The United Kingdom’s National Crime Agency (NCA) is planning a crackdown on company formation agents in a bid to tackle money laundering.

The NCA is working with the Treasury to look at stricter regulation and greater enforcement, according to The Times newspaper. This followed the publication of review findings linking the laundering of Russian money in the UK to company formation agents. 

Company formation agents offer advice and assistance to incorporate new companies but can also be used to layer funds and create complex structures to hide illicit money.

Graeme Biggar, director general of the National Economic Crime Centre at the NCA, told parliament last month that about 100 Trust & Company Service Providers (TCSPs) create thousands of new companies each year. He said: “All those things can have legitimate purposes, but that is a real challenge and an area where, because of the risks, we need to focus more—not the same, and definitely not less—supervisory effort and criminal investigation effort.”

Biggar also said that TCSPs crop up “repeatedly” in investigations but only filed 31 Suspicious Activity Reports last year.

The government’s national risk assessment of money laundering, published in December, made frequent mention of the risks posed by TCSPs assisting in company formation. It said: “The UK continues to see a significant volume of Russian, or Russian-linked illicit finance channelled through the UK economy, through various regulated and unregulated sectors, including company formation and related professional services, as well as property.”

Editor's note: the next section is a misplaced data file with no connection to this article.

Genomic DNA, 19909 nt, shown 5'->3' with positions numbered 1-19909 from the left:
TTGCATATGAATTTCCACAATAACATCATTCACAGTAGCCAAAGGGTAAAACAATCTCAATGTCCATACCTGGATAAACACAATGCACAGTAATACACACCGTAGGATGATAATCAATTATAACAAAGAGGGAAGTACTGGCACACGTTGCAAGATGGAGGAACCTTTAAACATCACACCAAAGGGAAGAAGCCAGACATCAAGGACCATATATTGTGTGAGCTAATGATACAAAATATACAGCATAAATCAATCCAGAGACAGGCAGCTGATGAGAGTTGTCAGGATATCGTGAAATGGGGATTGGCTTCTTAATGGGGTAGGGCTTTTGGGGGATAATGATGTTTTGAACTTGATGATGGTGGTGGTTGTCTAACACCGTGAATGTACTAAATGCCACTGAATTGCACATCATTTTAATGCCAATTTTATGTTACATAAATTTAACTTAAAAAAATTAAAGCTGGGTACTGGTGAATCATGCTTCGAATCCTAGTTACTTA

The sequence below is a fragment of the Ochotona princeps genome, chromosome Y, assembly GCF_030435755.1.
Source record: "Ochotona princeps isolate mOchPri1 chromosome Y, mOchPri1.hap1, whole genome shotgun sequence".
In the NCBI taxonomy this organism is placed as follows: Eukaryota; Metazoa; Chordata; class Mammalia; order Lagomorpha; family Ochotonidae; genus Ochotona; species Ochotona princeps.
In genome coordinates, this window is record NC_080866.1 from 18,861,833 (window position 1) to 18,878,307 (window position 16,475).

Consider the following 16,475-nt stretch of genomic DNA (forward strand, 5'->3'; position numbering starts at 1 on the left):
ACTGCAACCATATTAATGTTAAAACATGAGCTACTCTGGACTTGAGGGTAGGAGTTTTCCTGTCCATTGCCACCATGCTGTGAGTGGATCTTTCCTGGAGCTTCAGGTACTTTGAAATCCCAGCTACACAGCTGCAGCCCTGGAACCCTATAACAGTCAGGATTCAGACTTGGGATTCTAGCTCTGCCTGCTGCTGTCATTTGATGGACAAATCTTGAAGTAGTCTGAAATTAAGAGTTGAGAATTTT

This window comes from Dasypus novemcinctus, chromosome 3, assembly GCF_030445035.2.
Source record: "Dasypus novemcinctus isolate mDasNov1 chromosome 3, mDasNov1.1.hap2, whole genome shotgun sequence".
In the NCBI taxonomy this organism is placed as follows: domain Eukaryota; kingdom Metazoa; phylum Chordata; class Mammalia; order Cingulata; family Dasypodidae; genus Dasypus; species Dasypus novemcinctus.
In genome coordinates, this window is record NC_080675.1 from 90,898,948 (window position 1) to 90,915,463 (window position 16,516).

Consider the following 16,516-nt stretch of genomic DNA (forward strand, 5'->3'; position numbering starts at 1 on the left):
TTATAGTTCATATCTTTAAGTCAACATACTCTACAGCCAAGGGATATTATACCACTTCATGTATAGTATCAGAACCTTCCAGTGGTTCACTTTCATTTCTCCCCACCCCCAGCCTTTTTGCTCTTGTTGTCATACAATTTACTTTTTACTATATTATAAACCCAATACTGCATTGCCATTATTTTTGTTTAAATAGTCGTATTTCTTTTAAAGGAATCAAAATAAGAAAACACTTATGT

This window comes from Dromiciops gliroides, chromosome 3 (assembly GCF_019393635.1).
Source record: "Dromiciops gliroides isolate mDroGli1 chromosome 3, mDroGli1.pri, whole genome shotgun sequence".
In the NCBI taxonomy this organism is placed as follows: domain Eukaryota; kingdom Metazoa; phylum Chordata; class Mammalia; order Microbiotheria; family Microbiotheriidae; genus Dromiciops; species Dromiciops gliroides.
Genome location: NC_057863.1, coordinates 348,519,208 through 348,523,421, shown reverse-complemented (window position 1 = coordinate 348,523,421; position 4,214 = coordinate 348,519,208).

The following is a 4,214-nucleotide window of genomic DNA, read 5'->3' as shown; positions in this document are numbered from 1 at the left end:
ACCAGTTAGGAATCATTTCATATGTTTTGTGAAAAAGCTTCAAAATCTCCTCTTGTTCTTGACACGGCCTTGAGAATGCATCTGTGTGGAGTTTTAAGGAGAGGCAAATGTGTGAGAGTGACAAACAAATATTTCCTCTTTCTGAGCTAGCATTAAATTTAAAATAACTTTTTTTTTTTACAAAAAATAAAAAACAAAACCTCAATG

It said the UK’s company formation mechanisms are “regularly exploited” to move Russian-linked illicit finance into the country.

There are 23,400 Trust & Company Service Providers (TCSPs) in the UK who assist in company formation. Of these 72% are supervised by accountancy bodies, with the company formation agent services an “add-on” to their main accountancy services, the risk assessment said. A minority of TCSPs are regulated by HM Revenue & Customs. “The interlinking of TCSP services with other professional services is at high risk of being used to create complex legal structures,” it said.

An NCA spokesperson said: ”The TCSP sector often plays a key role in the establishment of complex corporate structures which are then abused by serious and organised criminals. In some, but not all, cases TCSPs may be complicit, or at least non-compliant with the Money Laundering Regulations.

”As noted by Graeme Biggar, we have been working with HM Treasury and other relevant stakeholders to develop a plan to drive down the risks associated with the TCSP sector. This work is still in its early stages and the issue is complex, as such we are exploring the full range of potential responses.”